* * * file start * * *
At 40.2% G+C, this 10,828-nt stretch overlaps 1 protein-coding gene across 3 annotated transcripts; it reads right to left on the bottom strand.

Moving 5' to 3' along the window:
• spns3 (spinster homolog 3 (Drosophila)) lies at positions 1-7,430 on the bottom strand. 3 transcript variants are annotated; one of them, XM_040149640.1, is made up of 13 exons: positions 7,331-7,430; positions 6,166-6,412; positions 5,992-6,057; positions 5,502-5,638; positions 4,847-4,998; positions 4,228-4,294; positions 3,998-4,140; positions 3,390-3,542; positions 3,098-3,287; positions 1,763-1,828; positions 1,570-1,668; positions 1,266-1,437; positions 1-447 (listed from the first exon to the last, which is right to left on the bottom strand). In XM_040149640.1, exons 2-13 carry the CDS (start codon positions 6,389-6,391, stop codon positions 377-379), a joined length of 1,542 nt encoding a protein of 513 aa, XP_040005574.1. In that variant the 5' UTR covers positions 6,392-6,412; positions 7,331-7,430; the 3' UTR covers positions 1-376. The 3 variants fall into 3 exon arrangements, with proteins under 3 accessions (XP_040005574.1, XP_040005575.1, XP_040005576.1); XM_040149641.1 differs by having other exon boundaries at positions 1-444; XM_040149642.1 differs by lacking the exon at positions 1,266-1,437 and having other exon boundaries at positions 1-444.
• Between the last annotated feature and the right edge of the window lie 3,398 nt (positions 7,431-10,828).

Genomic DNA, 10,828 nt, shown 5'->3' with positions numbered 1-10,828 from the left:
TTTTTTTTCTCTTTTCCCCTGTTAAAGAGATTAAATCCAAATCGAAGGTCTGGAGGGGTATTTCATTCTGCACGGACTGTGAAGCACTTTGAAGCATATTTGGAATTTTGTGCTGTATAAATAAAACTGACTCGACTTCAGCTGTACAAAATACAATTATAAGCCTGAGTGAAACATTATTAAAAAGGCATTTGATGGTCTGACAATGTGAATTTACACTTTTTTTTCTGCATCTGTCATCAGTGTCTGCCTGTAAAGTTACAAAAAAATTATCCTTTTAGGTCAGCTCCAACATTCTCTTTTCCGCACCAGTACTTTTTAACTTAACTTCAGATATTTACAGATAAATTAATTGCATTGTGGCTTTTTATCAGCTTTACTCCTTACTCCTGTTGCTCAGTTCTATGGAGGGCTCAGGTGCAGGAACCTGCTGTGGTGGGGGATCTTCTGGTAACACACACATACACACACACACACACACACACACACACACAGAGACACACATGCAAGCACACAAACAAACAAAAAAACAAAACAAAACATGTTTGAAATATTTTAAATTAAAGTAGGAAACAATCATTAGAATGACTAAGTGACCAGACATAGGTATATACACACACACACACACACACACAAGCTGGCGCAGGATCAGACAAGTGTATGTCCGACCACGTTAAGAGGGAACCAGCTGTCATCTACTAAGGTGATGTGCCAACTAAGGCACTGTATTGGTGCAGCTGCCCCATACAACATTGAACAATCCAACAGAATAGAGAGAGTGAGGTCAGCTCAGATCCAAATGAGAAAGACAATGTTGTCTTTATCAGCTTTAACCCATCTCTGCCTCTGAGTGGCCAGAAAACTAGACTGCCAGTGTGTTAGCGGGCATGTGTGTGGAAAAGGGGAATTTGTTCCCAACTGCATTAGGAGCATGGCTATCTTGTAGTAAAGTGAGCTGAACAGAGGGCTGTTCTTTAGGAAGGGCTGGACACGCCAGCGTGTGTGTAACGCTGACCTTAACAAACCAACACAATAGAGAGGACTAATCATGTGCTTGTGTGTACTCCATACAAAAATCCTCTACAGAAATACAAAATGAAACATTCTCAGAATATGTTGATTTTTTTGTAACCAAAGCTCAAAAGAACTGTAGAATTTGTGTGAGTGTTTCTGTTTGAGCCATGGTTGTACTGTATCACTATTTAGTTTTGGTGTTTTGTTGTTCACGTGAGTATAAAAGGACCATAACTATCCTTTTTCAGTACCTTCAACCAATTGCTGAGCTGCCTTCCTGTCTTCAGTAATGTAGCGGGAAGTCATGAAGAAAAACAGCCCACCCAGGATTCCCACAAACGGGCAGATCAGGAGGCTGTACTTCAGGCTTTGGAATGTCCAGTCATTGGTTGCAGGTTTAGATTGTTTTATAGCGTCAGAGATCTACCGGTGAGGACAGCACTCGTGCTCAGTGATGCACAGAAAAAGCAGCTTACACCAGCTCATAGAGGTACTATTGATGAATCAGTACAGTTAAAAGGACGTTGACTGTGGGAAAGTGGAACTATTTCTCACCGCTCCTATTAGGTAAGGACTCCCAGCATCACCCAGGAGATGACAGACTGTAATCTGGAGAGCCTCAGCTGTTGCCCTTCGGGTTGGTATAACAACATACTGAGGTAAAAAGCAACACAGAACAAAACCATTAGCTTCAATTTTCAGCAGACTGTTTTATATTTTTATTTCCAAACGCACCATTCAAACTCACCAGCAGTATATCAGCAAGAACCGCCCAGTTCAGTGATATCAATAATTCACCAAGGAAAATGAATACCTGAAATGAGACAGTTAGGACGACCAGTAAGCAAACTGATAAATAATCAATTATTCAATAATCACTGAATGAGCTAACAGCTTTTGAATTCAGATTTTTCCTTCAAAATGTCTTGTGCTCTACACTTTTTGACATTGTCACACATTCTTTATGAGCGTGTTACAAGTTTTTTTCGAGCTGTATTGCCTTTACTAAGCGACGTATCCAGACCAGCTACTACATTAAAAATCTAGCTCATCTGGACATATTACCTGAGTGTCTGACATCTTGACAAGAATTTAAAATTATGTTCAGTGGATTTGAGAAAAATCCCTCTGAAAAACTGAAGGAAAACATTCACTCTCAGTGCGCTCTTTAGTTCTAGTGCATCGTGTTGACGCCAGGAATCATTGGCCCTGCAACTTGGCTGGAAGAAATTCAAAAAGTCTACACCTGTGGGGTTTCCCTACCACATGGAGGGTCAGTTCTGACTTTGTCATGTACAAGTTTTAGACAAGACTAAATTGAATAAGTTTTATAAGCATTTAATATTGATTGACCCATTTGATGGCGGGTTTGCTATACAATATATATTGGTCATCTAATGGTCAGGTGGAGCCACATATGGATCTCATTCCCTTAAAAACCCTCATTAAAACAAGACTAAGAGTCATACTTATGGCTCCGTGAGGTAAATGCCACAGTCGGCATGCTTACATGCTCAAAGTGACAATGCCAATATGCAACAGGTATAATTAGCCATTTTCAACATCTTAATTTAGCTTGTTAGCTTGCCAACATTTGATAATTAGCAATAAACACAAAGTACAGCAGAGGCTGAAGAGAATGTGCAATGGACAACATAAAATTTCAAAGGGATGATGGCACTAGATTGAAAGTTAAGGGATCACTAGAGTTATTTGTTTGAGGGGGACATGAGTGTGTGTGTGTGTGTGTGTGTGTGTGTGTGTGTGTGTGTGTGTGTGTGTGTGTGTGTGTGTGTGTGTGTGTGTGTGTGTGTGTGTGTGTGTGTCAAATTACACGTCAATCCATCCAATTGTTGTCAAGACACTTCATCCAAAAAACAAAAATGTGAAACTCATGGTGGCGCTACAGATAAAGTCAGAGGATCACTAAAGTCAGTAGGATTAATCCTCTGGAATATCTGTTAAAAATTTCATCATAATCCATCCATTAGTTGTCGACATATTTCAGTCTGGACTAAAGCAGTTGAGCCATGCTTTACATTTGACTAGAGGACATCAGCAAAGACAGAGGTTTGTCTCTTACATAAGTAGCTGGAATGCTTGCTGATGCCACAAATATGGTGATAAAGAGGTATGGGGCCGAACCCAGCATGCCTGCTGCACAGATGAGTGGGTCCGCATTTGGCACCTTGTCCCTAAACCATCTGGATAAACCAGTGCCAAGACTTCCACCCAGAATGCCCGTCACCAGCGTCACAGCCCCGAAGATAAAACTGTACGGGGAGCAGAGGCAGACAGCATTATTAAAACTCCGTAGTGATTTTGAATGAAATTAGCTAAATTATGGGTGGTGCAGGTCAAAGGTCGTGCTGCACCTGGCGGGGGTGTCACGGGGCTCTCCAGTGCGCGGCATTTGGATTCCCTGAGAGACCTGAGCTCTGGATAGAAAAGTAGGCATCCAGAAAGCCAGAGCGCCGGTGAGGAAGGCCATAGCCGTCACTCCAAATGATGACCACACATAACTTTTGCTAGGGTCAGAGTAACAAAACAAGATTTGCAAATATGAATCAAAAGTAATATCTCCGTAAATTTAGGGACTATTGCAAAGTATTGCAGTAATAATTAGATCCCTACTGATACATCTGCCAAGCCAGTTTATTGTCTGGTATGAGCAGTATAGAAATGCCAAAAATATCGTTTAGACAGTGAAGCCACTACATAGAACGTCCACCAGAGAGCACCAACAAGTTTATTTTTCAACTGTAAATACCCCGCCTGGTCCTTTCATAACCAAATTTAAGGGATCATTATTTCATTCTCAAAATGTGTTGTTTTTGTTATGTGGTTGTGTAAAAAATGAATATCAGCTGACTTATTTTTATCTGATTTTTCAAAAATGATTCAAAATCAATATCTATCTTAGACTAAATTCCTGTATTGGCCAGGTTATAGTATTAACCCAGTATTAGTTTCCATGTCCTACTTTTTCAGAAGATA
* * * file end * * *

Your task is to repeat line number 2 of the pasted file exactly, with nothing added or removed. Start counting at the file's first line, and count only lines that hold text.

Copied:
Moving 5' to 3' along the window: